Something you and I share in common is having two families. The circumstances are different, but somehow I feel that both of us came away with a similar sense of belonging everywhere and nowhere at once.
You were given to a Bedouin wet-nurse as an infant: not only so that she could feed you, but also so that you would absorb something of the traditional tribal ways as your mother’s milk: their sense of honor and dignity, even the poetic Arabic they spoke. Also, I think, you were meant to learn self-reliance, a certain independence of mind, from those nomads of the desert.
Halimah was your nursemaid. I imagine her as a small woman, and kind. Her face might have been aged by the sun and wind, but she would have remained young at heart: singing a song, no matter what else she was doing. You two made an instant connection, I imagine – the moment she took you in her arms, you looked up solemnly into her eyes and knew you were safe there. Although leaving your mother Aminah, you had found another home.
I was “adopted” too at a young age. My childhood best friend and I met when we were toddlers, and soon her mom became my mother too: MomJ. She kissed me and hugged me and fed me, and the first thing she said when I came into the house was, “There’s a pitcher of iced tea in the fridge!” because she knew I was always more thirsty than hungry. She had a mother’s intuition. One summer afternoon, something made her look out the window of her kitchen door. She saw me lying in the street, lassoed by a loose shoelace that still held one foot fast to a pedal, while the rest of my body lay pinned under my bike. It’s possible that I could have been run over by a car had she not rushed out at that moment, so in that way I credit her with saving my life.
Whether or not she rescued me in such a dramatic way, she saved me many other times, with a thousand small acts of kindness: cleaning my face, giving me haircuts, telling me to stay for dinner and then spend the night. She made me part of her world, her family’s world, giving a child who felt so out of place a bedrock sense of belonging. She insisted that her mother was my grandmother, her sisters my aunts, her daughters my sisters.
And for you, I think it must have been the same. Losing your father before you were even born, your mother at six and your grandfather not long after, you also lost the sense of security and predictability that other children take for granted, like an invisible container surrounding them. When those supports drop away, there’s a shock that comes with the awareness of one’s exposure, and vulnerability. But the other realization that arises, at least in my experience, is seeing things as they are, not as adults say they are or would like them to be.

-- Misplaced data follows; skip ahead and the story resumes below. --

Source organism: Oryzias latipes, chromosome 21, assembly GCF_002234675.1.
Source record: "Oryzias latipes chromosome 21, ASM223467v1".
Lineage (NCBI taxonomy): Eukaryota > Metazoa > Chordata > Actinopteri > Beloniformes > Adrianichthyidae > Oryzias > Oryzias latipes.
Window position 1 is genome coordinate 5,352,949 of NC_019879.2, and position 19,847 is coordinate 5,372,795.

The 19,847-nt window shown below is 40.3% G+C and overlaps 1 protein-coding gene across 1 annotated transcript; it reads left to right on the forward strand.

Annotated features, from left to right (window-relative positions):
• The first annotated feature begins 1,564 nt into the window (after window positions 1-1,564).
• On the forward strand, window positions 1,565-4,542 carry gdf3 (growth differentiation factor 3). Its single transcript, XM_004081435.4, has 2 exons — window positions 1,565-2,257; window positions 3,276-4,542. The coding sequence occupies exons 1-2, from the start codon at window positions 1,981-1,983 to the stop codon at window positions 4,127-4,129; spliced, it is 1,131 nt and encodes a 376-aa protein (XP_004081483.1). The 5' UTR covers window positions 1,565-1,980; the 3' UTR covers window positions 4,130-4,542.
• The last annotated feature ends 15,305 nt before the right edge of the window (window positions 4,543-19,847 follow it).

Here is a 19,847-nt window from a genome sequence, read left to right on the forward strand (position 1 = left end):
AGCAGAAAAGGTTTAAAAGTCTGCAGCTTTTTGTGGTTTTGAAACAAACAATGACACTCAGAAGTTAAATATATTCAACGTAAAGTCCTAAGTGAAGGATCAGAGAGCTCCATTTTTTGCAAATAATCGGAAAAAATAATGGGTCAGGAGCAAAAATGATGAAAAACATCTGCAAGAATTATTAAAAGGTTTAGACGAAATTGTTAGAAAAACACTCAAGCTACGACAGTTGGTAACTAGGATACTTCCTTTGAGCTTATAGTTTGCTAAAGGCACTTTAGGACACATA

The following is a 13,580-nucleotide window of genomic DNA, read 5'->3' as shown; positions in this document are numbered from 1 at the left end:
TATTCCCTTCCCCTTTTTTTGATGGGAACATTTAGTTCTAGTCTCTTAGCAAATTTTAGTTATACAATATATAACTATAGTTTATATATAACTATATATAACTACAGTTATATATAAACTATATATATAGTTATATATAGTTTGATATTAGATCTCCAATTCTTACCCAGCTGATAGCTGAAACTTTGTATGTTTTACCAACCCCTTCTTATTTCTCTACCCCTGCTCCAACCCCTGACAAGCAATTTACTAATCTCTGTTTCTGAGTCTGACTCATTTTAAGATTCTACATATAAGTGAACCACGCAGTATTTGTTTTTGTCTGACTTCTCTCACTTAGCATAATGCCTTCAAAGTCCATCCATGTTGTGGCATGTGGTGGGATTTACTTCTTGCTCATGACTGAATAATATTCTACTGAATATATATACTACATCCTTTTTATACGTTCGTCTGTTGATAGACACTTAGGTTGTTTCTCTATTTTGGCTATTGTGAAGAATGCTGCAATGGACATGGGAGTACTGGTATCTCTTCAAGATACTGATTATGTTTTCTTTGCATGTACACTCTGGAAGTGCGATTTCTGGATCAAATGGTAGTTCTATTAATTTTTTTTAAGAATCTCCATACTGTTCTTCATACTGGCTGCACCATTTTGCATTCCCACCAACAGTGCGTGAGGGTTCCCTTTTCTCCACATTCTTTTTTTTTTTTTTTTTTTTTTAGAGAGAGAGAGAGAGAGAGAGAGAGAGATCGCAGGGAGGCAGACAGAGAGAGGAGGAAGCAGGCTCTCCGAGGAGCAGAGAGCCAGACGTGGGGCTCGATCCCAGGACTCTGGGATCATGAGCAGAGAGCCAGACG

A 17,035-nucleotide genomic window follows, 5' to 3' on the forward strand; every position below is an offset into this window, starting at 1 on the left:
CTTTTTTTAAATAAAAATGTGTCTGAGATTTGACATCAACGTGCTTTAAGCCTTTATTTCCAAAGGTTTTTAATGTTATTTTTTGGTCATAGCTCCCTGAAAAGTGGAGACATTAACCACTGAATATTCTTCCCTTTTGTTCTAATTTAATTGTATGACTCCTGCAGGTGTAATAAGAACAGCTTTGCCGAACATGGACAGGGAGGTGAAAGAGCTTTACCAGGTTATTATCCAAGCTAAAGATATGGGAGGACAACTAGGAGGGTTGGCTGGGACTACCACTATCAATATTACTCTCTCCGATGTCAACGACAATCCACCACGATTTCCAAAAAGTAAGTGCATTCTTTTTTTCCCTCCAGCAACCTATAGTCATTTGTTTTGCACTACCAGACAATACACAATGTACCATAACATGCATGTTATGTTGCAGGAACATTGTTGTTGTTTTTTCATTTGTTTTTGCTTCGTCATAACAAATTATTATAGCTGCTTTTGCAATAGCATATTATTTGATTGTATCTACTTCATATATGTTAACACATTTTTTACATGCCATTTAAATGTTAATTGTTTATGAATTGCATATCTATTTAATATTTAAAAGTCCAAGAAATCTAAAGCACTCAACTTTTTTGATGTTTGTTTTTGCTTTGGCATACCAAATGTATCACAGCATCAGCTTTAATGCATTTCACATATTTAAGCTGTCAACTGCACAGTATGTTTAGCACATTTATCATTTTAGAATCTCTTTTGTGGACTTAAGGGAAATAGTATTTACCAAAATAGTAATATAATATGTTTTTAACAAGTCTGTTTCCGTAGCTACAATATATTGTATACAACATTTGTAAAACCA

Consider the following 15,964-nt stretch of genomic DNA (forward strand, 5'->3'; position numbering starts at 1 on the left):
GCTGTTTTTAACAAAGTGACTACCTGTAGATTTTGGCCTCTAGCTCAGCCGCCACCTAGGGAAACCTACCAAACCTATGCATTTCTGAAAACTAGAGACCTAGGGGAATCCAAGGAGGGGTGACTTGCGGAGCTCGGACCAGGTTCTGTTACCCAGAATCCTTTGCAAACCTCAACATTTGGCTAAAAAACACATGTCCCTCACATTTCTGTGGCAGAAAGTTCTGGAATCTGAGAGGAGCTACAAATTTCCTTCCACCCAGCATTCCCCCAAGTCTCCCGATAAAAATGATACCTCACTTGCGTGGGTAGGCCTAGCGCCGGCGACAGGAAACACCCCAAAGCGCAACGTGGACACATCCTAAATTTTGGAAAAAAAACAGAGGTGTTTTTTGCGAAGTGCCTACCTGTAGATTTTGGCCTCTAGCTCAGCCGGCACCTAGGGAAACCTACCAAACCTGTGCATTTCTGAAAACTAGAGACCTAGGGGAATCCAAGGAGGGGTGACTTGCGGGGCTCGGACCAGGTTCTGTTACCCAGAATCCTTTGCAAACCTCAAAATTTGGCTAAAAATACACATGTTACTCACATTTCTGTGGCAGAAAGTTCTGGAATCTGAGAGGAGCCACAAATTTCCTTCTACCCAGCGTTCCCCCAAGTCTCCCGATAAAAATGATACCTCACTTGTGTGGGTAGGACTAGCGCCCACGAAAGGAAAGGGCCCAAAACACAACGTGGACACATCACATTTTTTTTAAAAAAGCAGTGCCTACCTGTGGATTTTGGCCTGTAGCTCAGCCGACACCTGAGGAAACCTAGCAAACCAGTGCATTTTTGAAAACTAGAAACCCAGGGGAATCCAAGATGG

For example, you could see that the relatives and guardians who were supposed to look after orphans did not always keep their best interest at heart, but sometimes abused and exploited them. You could also see that despite not being of the same tribe or kin, other people could be loving and trustworthy. You had your early memories of being part of Halimah’s family to look back on – and inside, you would always remain part Bedouin.
I don’t know why the biographers don’t mention that; maybe because all of our settled civilizations, East and West, have a bias against nomadic people. But to me this seems such an important part of who you were: not a city dweller, worried about real estate, nor a farmer, tending crops. Even when you lived in one place for a while, you weren’t bound there. Your world moved with you. And that world, rather than a place in space and time, was an awareness of greater laws and conditions, operating beyond the material.
One other detail that strikes me is that you didn’t have your own home, in the sense of the private dwelling we usually think of. Even in Medina, once you were established as the Messenger and leader of the Muslims, your house was one part mosque, one part town hall, with your wives’ huts built around it. The biographers say the sleeping arrangements were for you to take turns spending the night with a different wife – except when they quarreled amongst themselves, and you slept on the roof. To me this suggests that it wasn’t such an orderly rota system, but that you spent the night where your heart drew you. Probably each night was different. I imagine that often you would have also kept vigil with the sick or the troubled, or stayed awake until qiyam, sharing silence with the Companions.
My dear, it seems such an irony that, you went from being first a child without parents and then a man with the barest of tribal ties, to becoming a figure whom everyone wants to lay claim to. (We’re still fighting over those supposed allegiances.) And yet the essence of your being is that you were a universal gift of mercy, sent for the benefit of all the worlds.
That is the only way I can explain the extraordinary blessing of my own connection with you; how else could it be that someone so “undeserving” – an American woman, new to Islam, and still struggling to tame her nafs – would be afforded a hint of your sweet, sweet fragrance?
Maybe part of the gift lies in showing me what I need most. Just like it says in the verse of The Bright Morning Hours: I was given shelter when I felt like an orphan. And being reassured even now, despite my own fears and doubts, that I can be claimed; that this little “me” is more meaningful as part of something bigger. Though it’s not necessarily a place, or even just one group of people. Where I belong – and where I want to belong – is with you.
Gathering my things for the journey, counting the moments…